Presentation on theme: "Potentialities of common-used TDC chips for high-speed event timer design E. Boole, V. Vedin Institute of Electronics and Computer Science, Riga, Latvia."— Presentation transcript:
Potentialities of common-used TDC chips for high-speed event timer design E. Boole, V. Vedin Institute of Electronics and Computer Science, Riga, Latvia.
Introduction Basically commercially available TDC chips are not meant for continuous event timing. Nevertheless it is of interest to use their most attractive features (high speed, low power consumption, extended functionality, etc) for designing of true event timers. In this report we consider potentialities and actual performance of high-speed Event Timer based on application of high- performance TDC-GPX from Acam-messelectronic Gmbh.
TDC-GPX has additional restarting circuitry internally allowing the measurement range extension up to 1.28 ms but not more. The main problem to be solved The main drawback of typical TDC chips is that they are implemented according to the traditional time interval measurement technique and have a limited time interval measurement range. It means that they cannot be used directly to build true Event Timers. The offered by the manufacturer simple way to extend the measurement range by an external counter can not be easily realized due to the problems with correct data reading at high event rates. What has been done by us?
Marker event insertion circuitry for time scale extension One measurement input of the TDC is assigned as a specific marker input. The MSB of the restart counter is delayed and then is fed into this input. The marker input is configured for accepting both positive and negative edges. In this way we insert specific marker events into the output digital data stream. The following constructing of single-valued time scale could be done either by the controller block firmware or by PC software where the data finally come in most of applications. The firmware or software detects the marker measurement data blocks and constructs the extension time scale simply as a variable to use for composing resultant time stamps.
Event timer implementation Research has resulted in a pilot model of high-speed event timer (HSET) with unlimited range of time measurement. User’s Application
There are noticeable non-linearity errors in the beginning of time interval range caused mainly by cross-talk between input channels. After 150-200 ns of time intervals the non-linearity errors become negligible small. Non-linearity in time interval measurement between adjacent events Evaluation of HSET characteristics
Nonlinearity in event time measurement The graph reflects the nonlinearity of the TDC’s discrete interpolator over 4 periods of its operation. Evaluation of HSET characteristics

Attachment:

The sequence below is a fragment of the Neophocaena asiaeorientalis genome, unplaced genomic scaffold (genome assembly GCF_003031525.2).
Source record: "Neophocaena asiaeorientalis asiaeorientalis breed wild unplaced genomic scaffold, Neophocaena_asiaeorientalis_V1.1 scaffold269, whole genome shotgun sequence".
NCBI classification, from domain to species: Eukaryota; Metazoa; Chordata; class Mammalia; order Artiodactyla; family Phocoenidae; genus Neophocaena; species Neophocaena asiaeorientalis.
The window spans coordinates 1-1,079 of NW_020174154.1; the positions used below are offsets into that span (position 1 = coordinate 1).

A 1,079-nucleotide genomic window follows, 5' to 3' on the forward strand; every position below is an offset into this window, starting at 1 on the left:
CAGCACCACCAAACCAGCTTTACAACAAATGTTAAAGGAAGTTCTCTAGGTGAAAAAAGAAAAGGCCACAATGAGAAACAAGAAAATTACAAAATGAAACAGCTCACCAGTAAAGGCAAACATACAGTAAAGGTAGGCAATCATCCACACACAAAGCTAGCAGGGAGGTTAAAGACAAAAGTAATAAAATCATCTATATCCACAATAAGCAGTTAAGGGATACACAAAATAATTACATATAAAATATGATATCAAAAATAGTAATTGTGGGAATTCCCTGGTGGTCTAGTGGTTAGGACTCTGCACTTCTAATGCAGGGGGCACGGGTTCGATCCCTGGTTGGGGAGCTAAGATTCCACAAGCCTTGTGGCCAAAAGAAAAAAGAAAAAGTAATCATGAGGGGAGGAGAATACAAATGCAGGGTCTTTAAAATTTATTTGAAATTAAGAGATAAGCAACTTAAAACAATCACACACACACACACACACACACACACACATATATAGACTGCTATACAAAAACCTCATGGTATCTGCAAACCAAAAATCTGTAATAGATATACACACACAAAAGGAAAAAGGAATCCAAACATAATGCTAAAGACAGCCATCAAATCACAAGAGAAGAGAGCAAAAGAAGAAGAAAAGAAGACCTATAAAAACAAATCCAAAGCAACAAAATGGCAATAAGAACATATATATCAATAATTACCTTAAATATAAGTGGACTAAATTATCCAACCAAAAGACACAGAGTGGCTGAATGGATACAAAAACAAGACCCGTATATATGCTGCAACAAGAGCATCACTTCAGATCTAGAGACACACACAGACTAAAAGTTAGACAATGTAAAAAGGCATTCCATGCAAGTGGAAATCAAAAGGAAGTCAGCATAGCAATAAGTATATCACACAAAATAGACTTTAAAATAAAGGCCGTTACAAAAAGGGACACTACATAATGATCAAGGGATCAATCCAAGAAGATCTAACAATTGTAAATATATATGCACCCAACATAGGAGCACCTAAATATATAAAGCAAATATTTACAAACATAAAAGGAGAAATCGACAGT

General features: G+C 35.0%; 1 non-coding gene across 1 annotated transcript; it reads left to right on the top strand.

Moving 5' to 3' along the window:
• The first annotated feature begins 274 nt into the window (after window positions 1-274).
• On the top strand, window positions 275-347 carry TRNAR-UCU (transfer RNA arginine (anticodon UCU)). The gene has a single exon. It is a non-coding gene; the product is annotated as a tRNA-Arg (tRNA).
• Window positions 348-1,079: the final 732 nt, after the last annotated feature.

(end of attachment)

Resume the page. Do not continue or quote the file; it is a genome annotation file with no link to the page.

RMS resolution vs. aggregate input event rate The main reason of the resolution degradation is the on-chip PLL performance degradation caused by internally induced noises Evaluation of HSET characteristics RMS resolution considerably varies from 60 ps to 310 ps depending on the amount of emploied channels and aggregate event rate.
HSET features - 6 independent event measurement channels (4 primary channels and 2 TAG channels) - 90 ps typical RMS resolution (at event rate up to 5 MHz) - 6.5 ns dead time (each channel), - No limitations for different channels, rising/falling edges accepted - Limitless measurement range - Up to 150 MHz burst rate (each channel, up to 32 events in one burst) - Up to 2.5K-event bursts at 40 MHz aggregate for all channels - Average measurement rate (aggregate for all channels) – 5M-events/s - Triggering – external (rising or falling edge) or internal (from the PC) - Programmable thresholds for input signals (+/- 1.25V with 0.6mV step) - 2 independent internal programmable gates – from 0 ns to 419 ms, step 25 ns - Internal time base 40 MHz with long term stability +/- 0.5 ppm - Accepts an external 10 MHz reference signal, onboard low jitter PLL - Fire (stimulus) generator with the period range from 1 sec to 1678 ms (step 0.1 s)
Conclusions Generally it can be concluded that some of currently available commercial TDC chips (such as TDC-GPX) are applicable for event timer designs that target the applications where compact implementation and high rate of multi-channel event timing are mostly needed. As for the achievable resolution, it is not up to the mark (especially at very high event rates); the existing limitations are caused by imperfectness of TDC-chip realization. It seems that a custom design of a TDC chip, specifically tailored for building the true event timers (in cooperation with a manufacturer), may lead to much better results. The event timer (HSET) designed in the framework of the presented research offers a good price/performance ratio as compared to the commercially available devices of such kind. We hope that this can make it (or its options) attractive for the applications related to Laser Ranging.